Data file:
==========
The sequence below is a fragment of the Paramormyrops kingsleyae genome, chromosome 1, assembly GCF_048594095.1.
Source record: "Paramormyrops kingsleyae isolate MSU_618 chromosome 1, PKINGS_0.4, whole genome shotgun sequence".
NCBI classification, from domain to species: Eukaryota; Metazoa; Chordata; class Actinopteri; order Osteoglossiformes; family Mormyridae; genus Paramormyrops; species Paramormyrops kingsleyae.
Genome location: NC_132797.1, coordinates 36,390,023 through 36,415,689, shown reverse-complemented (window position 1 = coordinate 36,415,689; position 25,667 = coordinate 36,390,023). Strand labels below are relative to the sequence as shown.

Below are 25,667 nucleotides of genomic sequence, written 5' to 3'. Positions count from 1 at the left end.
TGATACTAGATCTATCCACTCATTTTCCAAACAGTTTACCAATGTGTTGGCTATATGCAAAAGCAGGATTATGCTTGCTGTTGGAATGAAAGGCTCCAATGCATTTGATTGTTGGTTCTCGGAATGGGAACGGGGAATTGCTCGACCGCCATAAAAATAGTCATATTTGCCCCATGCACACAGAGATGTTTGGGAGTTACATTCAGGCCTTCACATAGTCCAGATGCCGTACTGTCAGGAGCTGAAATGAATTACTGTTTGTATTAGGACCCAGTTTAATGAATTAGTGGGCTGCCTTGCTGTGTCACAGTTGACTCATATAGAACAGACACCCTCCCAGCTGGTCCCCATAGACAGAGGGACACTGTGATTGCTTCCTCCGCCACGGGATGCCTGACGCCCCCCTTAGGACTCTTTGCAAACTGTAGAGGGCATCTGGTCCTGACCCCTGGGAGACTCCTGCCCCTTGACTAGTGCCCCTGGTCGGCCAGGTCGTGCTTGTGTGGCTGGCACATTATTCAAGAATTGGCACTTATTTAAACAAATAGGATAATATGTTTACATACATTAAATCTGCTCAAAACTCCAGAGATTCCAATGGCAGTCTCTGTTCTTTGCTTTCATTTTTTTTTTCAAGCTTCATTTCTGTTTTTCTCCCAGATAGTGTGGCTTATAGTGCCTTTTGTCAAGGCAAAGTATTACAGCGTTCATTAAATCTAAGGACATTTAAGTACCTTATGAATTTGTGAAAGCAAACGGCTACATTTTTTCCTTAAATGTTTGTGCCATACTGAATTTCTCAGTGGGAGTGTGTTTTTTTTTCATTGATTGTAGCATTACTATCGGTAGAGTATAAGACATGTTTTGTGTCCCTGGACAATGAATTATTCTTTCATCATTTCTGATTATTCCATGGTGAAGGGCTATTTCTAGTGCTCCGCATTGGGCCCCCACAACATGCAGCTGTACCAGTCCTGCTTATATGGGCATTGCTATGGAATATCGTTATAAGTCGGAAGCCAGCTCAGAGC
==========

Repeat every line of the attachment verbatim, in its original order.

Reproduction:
The sequence below is a fragment of the Paramormyrops kingsleyae genome, chromosome 1, assembly GCF_048594095.1.
Source record: "Paramormyrops kingsleyae isolate MSU_618 chromosome 1, PKINGS_0.4, whole genome shotgun sequence".
NCBI classification, from domain to species: Eukaryota; Metazoa; Chordata; class Actinopteri; order Osteoglossiformes; family Mormyridae; genus Paramormyrops; species Paramormyrops kingsleyae.
Genome location: NC_132797.1, coordinates 36,390,023 through 36,415,689, shown reverse-complemented (window position 1 = coordinate 36,415,689; position 25,667 = coordinate 36,390,023). Strand labels below are relative to the sequence as shown.

Below are 25,667 nucleotides of genomic sequence, written 5' to 3'. Positions count from 1 at the left end.
TGATACTAGATCTATCCACTCATTTTCCAAACAGTTTACCAATGTGTTGGCTATATGCAAAAGCAGGATTATGCTTGCTGTTGGAATGAAAGGCTCCAATGCATTTGATTGTTGGTTCTCGGAATGGGAACGGGGAATTGCTCGACCGCCATAAAAATAGTCATATTTGCCCCATGCACACAGAGATGTTTGGGAGTTACATTCAGGCCTTCACATAGTCCAGATGCCGTACTGTCAGGAGCTGAAATGAATTACTGTTTGTATTAGGACCCAGTTTAATGAATTAGTGGGCTGCCTTGCTGTGTCACAGTTGACTCATATAGAACAGACACCCTCCCAGCTGGTCCCCATAGACAGAGGGACACTGTGATTGCTTCCTCCGCCACGGGATGCCTGACGCCCCCCTTAGGACTCTTTGCAAACTGTAGAGGGCATCTGGTCCTGACCCCTGGGAGACTCCTGCCCCTTGACTAGTGCCCCTGGTCGGCCAGGTCGTGCTTGTGTGGCTGGCACATTATTCAAGAATTGGCACTTATTTAAACAAATAGGATAATATGTTTACATACATTAAATCTGCTCAAAACTCCAGAGATTCCAATGGCAGTCTCTGTTCTTTGCTTTCATTTTTTTTTTCAAGCTTCATTTCTGTTTTTCTCCCAGATAGTGTGGCTTATAGTGCCTTTTGTCAAGGCAAAGTATTACAGCGTTCATTAAATCTAAGGACATTTAAGTACCTTATGAATTTGTGAAAGCAAACGGCTACATTTTTTCCTTAAATGTTTGTGCCATACTGAATTTCTCAGTGGGAGTGTGTTTTTTTTTCATTGATTGTAGCATTACTATCGGTAGAGTATAAGACATGTTTTGTGTCCCTGGACAATGAATTATTCTTTCATCATTTCTGATTATTCCATGGTGAAGGGCTATTTCTAGTGCTCCGCATTGGGCCCCCACAACATGCAGCTGTACCAGTCCTGCTTATATGGGCATTGCTATGGAATATCGTTATAAGTCGGAAGCCAGCTCAGAGC